Sisters of Charity Health System's St. Vincent Charity Medical Center as seen last November.
Sisters of Charity Health System's St. Vincent Charity Medical Center as seen last November. Credit: Jessie Deeds

Top members of St. Vincent Charity Medical Center’s executive team who were tasked with leading the center’s transformation into a health campus have been fired. 

In an email sent Friday to staff members, the hospital said Susanna Krey, president and CEO, St. Vincent Charity Health Campus, and Heather Stoll, senior vice president of Strategy and Innovation of St. Vincent Health Campus, were let go as part of an ongoing restructuring.

Krey and Stoll were leading changes after the medical center announced last September that it would end inpatient and emergency services in November, triggering the layoff of 1,000 hospital employees. 

The health center said at the time it would transition its 17-acre campus at East 22nd Street into a community health campus providing urgent care, outpatient behavioral and mental health care, and addiction medicine and recovery services. 

It is unclear whether plans to transform the hospital’s facility in Cleveland’s Central neighborhood will halt with the recent executive changes.  

In an email statement released to Signal Cleveland, Janice Murphy, president and CEO of Sisters of Charity Health Systems, said the following: 

“As part of this ongoing process, the Sisters of Charity Health System has made difficult decisions regarding staffing, which has resulted in the departure of two longtime and faithful servants of the Health System. We are grateful for their significant contributions and wish them well.” 

The health system officials would not provide any details. A source who is connected to the health system told Signal Cleveland the names of the executives who were let go.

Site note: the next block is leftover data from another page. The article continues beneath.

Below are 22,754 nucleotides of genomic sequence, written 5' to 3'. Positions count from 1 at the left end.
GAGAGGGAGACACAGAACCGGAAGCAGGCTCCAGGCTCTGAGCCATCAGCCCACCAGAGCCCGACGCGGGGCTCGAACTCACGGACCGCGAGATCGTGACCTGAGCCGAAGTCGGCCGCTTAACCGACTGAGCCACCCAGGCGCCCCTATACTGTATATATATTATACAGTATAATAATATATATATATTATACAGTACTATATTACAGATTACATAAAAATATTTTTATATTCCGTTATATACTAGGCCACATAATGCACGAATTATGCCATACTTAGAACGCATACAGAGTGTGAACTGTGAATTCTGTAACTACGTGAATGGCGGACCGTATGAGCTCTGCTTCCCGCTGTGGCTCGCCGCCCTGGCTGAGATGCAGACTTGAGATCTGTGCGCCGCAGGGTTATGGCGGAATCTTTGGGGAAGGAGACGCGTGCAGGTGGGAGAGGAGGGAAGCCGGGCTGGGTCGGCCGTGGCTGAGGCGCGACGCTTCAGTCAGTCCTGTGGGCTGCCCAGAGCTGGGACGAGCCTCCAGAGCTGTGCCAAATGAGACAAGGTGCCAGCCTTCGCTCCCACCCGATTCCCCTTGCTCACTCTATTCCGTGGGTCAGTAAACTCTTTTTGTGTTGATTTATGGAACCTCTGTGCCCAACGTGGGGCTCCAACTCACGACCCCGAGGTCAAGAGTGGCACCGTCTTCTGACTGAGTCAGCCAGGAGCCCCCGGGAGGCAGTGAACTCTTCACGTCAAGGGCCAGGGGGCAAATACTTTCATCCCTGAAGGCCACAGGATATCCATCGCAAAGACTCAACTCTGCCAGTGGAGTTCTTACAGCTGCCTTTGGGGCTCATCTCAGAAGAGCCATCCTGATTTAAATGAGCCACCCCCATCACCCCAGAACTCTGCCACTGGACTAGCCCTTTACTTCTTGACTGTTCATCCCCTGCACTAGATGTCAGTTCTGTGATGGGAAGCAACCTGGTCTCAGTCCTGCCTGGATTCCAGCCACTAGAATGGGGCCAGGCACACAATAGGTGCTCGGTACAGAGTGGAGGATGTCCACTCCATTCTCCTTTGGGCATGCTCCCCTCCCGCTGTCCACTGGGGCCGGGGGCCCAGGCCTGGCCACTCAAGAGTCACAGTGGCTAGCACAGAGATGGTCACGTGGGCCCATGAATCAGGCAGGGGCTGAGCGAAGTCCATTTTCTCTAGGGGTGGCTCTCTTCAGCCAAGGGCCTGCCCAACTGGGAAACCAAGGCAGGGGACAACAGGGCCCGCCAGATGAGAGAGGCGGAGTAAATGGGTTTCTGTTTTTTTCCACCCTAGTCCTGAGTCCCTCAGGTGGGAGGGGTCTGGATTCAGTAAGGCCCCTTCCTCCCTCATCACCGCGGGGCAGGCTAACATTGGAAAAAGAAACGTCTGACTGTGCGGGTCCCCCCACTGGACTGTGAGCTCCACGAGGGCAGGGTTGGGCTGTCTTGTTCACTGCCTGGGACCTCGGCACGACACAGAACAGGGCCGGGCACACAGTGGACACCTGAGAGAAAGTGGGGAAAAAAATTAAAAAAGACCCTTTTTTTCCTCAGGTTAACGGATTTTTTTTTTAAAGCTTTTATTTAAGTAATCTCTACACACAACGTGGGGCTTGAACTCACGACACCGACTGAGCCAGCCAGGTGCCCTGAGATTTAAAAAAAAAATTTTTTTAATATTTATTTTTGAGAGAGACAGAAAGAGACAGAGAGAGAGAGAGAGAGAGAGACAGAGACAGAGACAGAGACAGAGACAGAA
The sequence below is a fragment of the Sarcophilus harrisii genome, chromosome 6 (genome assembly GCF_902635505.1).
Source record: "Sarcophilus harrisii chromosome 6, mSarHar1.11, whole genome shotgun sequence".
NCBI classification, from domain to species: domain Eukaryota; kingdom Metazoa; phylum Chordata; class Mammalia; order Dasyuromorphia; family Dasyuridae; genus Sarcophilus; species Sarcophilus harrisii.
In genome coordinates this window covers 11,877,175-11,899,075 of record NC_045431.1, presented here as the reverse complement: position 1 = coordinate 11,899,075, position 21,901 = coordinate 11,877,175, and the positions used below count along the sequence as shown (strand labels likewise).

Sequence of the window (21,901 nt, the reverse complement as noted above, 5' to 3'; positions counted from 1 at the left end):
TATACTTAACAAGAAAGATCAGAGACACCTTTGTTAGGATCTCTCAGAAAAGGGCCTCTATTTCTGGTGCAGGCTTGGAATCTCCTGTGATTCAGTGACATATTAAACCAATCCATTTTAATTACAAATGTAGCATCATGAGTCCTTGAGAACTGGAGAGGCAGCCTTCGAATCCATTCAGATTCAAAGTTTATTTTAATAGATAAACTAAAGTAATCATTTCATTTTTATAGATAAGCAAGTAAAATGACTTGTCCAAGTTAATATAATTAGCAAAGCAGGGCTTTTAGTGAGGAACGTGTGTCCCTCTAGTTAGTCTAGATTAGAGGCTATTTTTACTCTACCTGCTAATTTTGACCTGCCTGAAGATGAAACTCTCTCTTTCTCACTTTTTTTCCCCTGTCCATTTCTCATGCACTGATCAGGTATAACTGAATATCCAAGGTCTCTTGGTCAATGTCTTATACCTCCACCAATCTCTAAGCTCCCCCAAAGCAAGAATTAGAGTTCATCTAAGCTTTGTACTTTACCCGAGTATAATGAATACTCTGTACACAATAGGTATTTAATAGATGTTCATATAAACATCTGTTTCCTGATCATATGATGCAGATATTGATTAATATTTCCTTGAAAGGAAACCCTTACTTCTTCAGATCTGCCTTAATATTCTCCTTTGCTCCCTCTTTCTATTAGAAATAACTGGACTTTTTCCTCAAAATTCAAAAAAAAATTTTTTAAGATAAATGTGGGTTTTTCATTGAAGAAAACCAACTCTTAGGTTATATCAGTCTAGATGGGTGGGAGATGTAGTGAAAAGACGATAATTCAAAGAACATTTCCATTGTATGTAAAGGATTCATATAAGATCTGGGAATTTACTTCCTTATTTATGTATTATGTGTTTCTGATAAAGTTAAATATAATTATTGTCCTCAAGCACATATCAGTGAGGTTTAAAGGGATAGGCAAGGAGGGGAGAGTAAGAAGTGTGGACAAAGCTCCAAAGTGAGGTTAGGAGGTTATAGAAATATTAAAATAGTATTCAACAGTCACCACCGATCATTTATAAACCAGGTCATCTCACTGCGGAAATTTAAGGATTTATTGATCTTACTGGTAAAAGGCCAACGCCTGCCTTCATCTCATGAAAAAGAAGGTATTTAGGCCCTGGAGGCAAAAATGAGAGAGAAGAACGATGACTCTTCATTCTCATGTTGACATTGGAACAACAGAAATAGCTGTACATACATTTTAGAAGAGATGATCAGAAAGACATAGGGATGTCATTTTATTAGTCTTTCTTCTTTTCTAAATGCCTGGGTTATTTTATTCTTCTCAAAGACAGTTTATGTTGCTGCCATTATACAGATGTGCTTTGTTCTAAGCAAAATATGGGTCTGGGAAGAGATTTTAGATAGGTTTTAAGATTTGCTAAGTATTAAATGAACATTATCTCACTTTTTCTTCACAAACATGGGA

Dr. Charles Garven, chief medical officer of Sisters of Charity Health System, told Signal Cleveland Monday that it is “possible” conversations about the transformation into a health campus have stopped among leadership and partner groups. 

Neither Garven nor the hospital’s spokesperson, Rebecca Gallant, would say anything more on the topic, but both acknowledged that discussions about the health campus are taking place. Garven said the details of those discussions are confidential. 

Gallant said they plan to announce another partner organization that will provide some of the health campus services in the future. 

The St. Vincent Charity Community Health Center announced on Monday that it is partnering with Neighborhood Family Practice, a federally qualified health center (FQHC), to expand healthcare access to residents in the Central neighborhood by 2024. The community-based health center will operate within a medical office building adjacent to the hospital’s property. The focus is on serving families and children who are poor and uninsured. 

The health campus was among the latest efforts in Cleveland to provide more support and clinical services that address the social factors that contribute to the overall health and wellness of residents. 

The center is one of Cleveland’s oldest safety net hospitals and was once known for providing emergency services to low-income residents as well as mental health and recovery services. The former hospital closed last year shortly after University Hospitals closed its Bedford location.  

This story was updated to clarify the titles of Susanna Krey and Charles Garven, and to clarify that the plans for transforming the former hospital into a neighborhood health campus is being managed by St. Vincent Charity Health Campus.

Health Reporter (she/her)
Candice, a Cleveland Documenter since 2020, has been a freelance writer whose reporting and digital media work have appeared in The Daily Beast, VICE, Cleveland Magazine and elsewhere. She has written about health, equity and social justice.